By Sara E. Martin, Army Flier Staff WriterAugust 30, 2012
FORT RUCKER, Ala. (August 30, 2012) -- Being a single Soldier at a new duty station in an unfamiliar region can be intimidating, but the Better Opportunities for Single Soldiers program on Fort Rucker provides events and trips for Soldiers to get involved.
BOSS builds morale for single Soldiers by providing recreational activities and community service opportunities, said Spc. Doris Johnson BOSS president, adding that single Soldiers are not required to participate in BOSS, but are encouraged to.
"BOSS gives Soldiers something to do without the Army having to worry about them going out and getting caught up in drugs or gangs and other foolishness, such as excessive drinking or attending wild parties off post," she said.
Any single Soldier, regardless of rank, Soldiers who are TDY away from their Families or single parents are welcome to join BOSS. Johnson added that single Department of the Army civilians are also welcome to join.
"Coming to a brand new unit in a new state can be exciting, but then once you get settled in most single Soldiers go, 'So, what is there to do here?' We pull Soldiers up out of their beds, get them out of their barracks and get them involved," said Johnson.
There are no fees to join BOSS and the program is based on participation only.
Keeping Soldiers in an environment where they can maintain their military bearing is the large purpose of BOSS, according to Johnson.
"Our three pillars are community service, recreation and quality of life. We go around with the purpose to improve the lives of single Soldiers in all aspects of their lives to promote success. We just recently provided new microwaves for all single Soldier barracks because some Soldiers were having issues with their microwaves not properly working," she said.
BOSS participates in events and programs that are orchestrated by other organizations on post.
"BOSS has helped out with a lot of Directorate of Family, Morale, Welfare and Recreation events. We get involved in events like the 'Sesame Street Experience', the Wounded Warrior program, the haunted house at the Fortenberry-Colton gym and Oktoberfest. We have another event with the Survivor Outreach Services and Hearts Apart where we take the children that are a part of those programs fishing and have a barbeque. We also often go out to veteran homes and listen to their military stories, and we go to the animal shelter and host pet washes for the animals there," said Johnson.
"And just because we do a lot of volunteer work, it doesn't mean that members have to participate in everything. They can volunteer as much or as little as they want," she added.
Helping single Soldiers live a fuller life is something that Johnson said can be done with something as simple as painting a wall at one of the schools.
"It not only betters the community, but motivates single Soldiers to lead, be unit representatives or counselor members. BOSS can help them in becoming better Soldiers," she said.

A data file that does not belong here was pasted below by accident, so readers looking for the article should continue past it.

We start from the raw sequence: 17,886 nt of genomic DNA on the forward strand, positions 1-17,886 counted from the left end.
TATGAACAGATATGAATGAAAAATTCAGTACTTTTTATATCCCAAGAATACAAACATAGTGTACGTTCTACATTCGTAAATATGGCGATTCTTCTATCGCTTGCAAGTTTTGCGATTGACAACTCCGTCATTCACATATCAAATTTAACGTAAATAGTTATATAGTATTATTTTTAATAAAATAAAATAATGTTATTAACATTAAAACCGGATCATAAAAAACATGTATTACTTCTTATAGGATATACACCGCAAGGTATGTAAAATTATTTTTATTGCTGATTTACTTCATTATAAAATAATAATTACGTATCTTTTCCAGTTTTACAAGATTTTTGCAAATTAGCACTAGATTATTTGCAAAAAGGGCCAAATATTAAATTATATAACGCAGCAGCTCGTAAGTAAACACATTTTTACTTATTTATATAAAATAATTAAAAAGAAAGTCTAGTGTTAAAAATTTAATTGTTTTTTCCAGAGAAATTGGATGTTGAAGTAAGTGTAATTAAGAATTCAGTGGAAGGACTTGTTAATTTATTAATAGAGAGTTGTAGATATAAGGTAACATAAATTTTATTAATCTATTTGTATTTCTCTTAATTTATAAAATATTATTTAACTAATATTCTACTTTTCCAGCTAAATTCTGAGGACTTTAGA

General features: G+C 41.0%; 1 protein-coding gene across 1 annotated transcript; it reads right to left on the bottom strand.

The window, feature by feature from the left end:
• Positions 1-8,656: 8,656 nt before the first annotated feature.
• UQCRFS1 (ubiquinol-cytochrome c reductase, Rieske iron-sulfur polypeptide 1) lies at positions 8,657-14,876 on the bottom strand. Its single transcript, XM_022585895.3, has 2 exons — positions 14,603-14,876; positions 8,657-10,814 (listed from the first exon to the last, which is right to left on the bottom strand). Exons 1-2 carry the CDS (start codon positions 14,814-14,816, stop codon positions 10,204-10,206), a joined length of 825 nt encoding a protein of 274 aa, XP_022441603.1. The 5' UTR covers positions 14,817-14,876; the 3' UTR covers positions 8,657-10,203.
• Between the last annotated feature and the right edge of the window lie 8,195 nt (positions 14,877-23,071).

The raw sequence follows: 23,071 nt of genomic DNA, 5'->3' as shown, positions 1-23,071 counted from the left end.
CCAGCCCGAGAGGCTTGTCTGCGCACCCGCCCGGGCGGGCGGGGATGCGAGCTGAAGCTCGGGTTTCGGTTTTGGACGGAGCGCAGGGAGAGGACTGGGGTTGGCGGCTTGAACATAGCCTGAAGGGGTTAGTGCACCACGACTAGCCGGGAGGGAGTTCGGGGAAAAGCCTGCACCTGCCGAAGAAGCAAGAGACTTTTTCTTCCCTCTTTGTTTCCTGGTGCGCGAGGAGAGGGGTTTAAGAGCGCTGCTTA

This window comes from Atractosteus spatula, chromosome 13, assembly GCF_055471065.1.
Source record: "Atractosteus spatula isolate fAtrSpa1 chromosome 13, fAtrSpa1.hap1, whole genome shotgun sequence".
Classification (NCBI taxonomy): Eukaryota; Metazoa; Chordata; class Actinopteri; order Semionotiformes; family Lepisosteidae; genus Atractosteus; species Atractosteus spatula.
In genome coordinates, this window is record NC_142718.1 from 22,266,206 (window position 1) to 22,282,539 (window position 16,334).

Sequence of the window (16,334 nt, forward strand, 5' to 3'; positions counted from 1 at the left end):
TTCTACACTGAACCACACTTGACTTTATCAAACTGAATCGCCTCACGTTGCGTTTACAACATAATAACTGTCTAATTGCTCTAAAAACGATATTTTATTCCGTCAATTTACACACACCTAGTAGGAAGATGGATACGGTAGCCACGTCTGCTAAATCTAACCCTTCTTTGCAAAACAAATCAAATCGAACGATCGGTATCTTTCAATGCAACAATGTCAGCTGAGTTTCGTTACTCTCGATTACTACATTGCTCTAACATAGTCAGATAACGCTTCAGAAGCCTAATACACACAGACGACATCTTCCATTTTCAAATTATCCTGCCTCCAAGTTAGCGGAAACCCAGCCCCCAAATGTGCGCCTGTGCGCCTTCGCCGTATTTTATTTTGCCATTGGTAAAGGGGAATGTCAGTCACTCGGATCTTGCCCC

There are incentives that are associated with being in BOSS that directly benefit Soldier's quality of life, and Johnson says that it can also help them grow as a Soldier.
"BOSS participation can help a Soldier achieve the volunteer service medal award and DFMWR subsidizes a lot of events that take place on post, like dueling pianos and comedy night, to encourage single Soldiers to get out and enjoy post living," said Johnson.
BOSS takes several trips a year, including trips to the beach and to major cities.
"We take a lot of fun trips. We have gone to Atlanta, where we stayed in a five-star hotel, to Panama City Beach for spring break and have gone on cruises," said the BOSS president.
This year's cruise will take members to the Bahamas, and Johnson encourages Soldiers to join so they can partake in the trip.
"We will go on a five-day cruise to the Bahamas. We will provide transportation and subsidize the cost for the participating Soldiers. The cruise this year after subsidization will be $160 per person. Soldiers will also get permissive TDY, so they don't have to use their own leave," she said.
The price of trips also depends on a Soldier's amount of volunteerism.
"If they volunteer then they receive volunteer hours and those hours will cut down the price of a trip. The more Soldiers volunteer with BOSS, the more money Soldiers can get subsidized for future trips we take," said Johnson.
The BOSS building, which recently underwent major renovations, will reopen Oct. 5.
"We got new carpet, computers and furniture," said Johnson. "We put more TVs in the facility and made the building a more welcome place for Soldiers to come and chill," she added.
The facility has a kitchen, a theater room and a common area where Soldiers can play a variety of video games on different consoles, surf the Internet and, according to Johnson, play competitive games like foosball, darts and pool.
Johnson encourages all single Soldiers to break out of their normal routines and be more active in the community.
"You don't want to be a barracks rat. Getting out, meeting new people and going to new places is good for everyone. Come out and see what we are all about," she said.
BOSS meetings are currently held every Wednesday at 4 p.m. at the post library. Soldiers can join by visiting the DFMWR or Spc. Johnson in room 385 in Bldg. 5700.